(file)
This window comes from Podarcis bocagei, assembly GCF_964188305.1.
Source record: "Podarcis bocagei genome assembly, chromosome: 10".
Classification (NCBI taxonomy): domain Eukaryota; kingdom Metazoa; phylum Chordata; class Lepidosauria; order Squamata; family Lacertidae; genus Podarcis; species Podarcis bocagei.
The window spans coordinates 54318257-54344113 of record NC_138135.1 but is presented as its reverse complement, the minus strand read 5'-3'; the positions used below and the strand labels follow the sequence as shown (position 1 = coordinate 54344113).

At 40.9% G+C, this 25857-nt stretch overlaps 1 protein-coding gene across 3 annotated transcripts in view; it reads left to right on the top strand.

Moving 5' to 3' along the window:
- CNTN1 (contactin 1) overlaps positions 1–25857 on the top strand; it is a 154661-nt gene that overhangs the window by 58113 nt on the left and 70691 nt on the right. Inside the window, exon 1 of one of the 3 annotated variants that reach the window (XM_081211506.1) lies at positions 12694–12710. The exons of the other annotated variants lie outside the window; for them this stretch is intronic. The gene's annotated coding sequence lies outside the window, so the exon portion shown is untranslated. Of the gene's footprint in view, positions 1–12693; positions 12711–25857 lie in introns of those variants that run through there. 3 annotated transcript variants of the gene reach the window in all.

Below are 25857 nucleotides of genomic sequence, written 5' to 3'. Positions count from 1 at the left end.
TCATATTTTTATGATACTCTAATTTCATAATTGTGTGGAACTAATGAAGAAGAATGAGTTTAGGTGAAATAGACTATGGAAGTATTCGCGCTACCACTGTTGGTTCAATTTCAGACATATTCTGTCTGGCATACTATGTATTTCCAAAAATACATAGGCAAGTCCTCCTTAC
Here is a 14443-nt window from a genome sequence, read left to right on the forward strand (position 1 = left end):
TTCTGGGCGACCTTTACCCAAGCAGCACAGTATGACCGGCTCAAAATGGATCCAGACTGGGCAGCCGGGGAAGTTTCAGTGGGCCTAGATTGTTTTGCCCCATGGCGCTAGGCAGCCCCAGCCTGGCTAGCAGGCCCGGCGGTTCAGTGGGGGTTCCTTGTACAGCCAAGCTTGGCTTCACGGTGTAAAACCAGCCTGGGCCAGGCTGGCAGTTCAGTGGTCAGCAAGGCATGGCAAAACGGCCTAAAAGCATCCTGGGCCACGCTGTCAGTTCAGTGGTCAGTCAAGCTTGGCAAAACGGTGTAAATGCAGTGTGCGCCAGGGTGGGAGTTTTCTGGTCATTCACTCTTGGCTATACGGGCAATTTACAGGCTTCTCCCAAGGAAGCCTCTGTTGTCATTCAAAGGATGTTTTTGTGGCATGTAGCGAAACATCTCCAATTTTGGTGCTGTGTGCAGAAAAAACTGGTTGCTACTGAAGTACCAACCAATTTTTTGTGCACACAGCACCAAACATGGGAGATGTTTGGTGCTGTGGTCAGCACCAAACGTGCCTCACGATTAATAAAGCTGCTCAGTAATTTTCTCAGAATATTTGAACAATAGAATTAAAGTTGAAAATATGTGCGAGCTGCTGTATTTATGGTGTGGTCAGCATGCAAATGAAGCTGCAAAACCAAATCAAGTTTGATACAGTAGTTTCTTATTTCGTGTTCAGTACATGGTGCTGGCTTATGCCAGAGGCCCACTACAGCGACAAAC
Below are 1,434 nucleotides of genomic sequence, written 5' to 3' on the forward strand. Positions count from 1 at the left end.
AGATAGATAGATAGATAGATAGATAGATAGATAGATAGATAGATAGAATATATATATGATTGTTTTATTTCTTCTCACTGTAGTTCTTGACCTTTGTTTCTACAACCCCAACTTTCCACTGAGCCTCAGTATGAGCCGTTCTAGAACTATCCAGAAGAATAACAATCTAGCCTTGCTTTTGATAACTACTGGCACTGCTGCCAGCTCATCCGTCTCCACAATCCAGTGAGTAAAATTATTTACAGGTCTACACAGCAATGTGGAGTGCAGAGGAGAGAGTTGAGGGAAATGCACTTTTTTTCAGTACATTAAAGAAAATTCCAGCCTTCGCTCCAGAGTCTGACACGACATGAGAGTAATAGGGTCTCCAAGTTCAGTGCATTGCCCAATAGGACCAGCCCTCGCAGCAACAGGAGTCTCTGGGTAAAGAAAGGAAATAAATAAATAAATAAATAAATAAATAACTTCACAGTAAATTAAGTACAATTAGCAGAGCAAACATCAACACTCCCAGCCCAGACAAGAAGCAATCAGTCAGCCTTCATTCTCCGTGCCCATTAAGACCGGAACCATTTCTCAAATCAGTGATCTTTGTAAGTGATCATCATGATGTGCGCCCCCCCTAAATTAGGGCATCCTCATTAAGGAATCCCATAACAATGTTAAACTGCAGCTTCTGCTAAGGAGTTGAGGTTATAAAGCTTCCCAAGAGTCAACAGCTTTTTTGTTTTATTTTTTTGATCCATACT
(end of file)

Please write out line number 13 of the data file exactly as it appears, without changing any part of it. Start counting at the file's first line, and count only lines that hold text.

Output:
AGATAGATAGATAGATAGATAGATAGATAGATAGATAGATAGATAGAATATATATATGATTGTTTTATTTCTTCTCACTGTAGTTCTTGACCTTTGTTTCTACAACCCCAACTTTCCACTGAGCCTCAGTATGAGCCGTTCTAGAACTATCCAGAAGAATAACAATCTAGCCTTGCTTTTGATAACTACTGGCACTGCTGCCAGCTCATCCGTCTCCACAATCCAGTGAGTAAAATTATTTACAGGTCTACACAGCAATGTGGAGTGCAGAGGAGAGAGTTGAGGGAAATGCACTTTTTTTCAGTACATTAAAGAAAATTCCAGCCTTCGCTCCAGAGTCTGACACGACATGAGAGTAATAGGGTCTCCAAGTTCAGTGCATTGCCCAATAGGACCAGCCCTCGCAGCAACAGGAGTCTCTGGGTAAAGAAAGGAAATAAATAAATAAATAAATAAATAAATAACTTCACAGTAAATTAAGTACAATTAGCAGAGCAAACATCAACACTCCCAGCCCAGACAAGAAGCAATCAGTCAGCCTTCATTCTCCGTGCCCATTAAGACCGGAACCATTTCTCAAATCAGTGATCTTTGTAAGTGATCATCATGATGTGCGCCCCCCCTAAATTAGGGCATCCTCATTAAGGAATCCCATAACAATGTTAAACTGCAGCTTCTGCTAAGGAGTTGAGGTTATAAAGCTTCCCAAGAGTCAACAGCTTTTTTGTTTTATTTTTTTGATCCATACT